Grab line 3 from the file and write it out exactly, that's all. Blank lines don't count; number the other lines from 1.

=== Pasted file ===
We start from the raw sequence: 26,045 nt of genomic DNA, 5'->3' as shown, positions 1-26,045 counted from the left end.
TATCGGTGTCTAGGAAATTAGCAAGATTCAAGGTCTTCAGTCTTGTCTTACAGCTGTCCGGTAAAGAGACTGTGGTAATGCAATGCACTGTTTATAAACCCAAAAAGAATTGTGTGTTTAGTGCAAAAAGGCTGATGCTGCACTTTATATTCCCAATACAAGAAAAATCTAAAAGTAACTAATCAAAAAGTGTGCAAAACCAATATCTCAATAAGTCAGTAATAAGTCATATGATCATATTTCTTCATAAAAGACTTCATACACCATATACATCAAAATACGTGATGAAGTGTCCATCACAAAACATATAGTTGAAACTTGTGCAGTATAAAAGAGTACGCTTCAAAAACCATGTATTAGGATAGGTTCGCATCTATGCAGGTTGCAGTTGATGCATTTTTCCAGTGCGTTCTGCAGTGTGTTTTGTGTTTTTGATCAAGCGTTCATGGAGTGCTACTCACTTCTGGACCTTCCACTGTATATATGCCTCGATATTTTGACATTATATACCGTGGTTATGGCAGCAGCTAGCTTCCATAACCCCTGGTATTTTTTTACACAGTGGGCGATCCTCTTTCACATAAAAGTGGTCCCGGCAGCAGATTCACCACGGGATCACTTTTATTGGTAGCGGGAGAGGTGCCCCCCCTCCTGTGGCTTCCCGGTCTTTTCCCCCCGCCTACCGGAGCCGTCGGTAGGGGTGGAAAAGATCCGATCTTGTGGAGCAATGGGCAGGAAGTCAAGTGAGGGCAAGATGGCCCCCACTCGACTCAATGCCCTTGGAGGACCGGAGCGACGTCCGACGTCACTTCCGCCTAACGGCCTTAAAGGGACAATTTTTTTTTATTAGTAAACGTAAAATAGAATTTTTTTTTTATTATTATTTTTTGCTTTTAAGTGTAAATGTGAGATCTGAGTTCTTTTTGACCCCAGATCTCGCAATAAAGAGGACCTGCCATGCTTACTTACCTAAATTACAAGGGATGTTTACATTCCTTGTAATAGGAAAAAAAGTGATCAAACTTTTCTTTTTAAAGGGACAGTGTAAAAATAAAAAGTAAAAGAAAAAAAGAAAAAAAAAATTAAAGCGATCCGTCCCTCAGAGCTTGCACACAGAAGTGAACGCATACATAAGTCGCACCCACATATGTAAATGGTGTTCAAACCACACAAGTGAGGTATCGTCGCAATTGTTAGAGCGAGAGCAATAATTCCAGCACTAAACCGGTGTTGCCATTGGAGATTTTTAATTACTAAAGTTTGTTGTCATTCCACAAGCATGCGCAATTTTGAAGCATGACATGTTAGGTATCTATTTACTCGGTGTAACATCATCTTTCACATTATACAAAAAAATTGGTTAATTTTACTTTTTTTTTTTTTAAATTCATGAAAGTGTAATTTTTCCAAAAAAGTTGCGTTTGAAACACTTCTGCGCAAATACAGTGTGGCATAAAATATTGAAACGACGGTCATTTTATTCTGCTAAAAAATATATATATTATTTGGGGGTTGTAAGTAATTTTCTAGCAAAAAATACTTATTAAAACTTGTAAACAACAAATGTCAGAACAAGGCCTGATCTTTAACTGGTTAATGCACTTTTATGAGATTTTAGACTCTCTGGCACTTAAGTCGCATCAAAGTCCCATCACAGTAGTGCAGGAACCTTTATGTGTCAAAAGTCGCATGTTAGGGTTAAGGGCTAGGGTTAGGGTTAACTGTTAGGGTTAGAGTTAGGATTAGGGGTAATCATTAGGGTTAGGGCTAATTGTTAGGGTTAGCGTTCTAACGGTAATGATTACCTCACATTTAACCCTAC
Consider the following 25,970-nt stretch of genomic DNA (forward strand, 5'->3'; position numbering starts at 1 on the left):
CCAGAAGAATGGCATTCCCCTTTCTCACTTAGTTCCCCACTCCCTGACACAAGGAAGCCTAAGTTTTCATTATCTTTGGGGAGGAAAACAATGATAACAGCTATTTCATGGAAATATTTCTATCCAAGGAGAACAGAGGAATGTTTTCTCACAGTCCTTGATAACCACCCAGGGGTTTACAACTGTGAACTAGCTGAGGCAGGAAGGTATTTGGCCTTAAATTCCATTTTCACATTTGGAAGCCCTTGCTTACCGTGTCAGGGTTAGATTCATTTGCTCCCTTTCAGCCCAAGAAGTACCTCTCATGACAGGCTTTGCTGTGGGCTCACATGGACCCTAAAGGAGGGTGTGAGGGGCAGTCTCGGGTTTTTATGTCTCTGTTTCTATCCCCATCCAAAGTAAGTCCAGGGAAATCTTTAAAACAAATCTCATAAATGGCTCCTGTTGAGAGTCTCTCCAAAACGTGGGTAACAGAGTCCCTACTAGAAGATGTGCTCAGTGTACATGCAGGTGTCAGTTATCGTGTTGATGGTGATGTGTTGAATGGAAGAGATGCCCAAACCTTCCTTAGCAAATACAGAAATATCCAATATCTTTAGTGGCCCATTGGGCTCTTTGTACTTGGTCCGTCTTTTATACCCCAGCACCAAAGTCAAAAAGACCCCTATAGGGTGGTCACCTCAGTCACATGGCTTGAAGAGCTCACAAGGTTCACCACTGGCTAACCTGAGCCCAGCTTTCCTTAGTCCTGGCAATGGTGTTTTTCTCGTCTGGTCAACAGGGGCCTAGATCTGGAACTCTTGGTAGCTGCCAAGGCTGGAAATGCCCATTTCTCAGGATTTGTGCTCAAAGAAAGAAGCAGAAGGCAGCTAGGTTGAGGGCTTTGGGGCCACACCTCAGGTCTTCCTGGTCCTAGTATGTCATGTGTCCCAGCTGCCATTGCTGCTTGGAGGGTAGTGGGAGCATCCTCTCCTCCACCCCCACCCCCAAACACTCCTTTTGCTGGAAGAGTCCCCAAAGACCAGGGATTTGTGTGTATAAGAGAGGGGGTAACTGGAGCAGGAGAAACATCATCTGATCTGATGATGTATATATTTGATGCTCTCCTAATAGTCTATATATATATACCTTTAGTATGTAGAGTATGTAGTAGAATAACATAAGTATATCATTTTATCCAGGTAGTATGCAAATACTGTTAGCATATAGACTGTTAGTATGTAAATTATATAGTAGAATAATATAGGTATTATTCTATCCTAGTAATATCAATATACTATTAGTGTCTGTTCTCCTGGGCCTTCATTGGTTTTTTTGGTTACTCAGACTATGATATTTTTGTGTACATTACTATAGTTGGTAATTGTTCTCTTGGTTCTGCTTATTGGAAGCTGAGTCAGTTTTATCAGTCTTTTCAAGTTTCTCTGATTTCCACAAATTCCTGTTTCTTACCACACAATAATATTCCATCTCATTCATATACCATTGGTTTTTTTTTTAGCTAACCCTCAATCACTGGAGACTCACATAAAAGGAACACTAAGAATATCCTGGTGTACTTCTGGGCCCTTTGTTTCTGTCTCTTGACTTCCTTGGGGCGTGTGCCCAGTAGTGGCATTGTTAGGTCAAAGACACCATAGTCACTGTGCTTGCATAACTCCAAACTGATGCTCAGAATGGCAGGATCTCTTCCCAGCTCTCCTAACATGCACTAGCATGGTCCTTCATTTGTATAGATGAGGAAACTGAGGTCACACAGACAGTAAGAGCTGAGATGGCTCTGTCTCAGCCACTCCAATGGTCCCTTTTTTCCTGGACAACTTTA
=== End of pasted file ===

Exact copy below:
Consider the following 25,970-nt stretch of genomic DNA (forward strand, 5'->3'; position numbering starts at 1 on the left):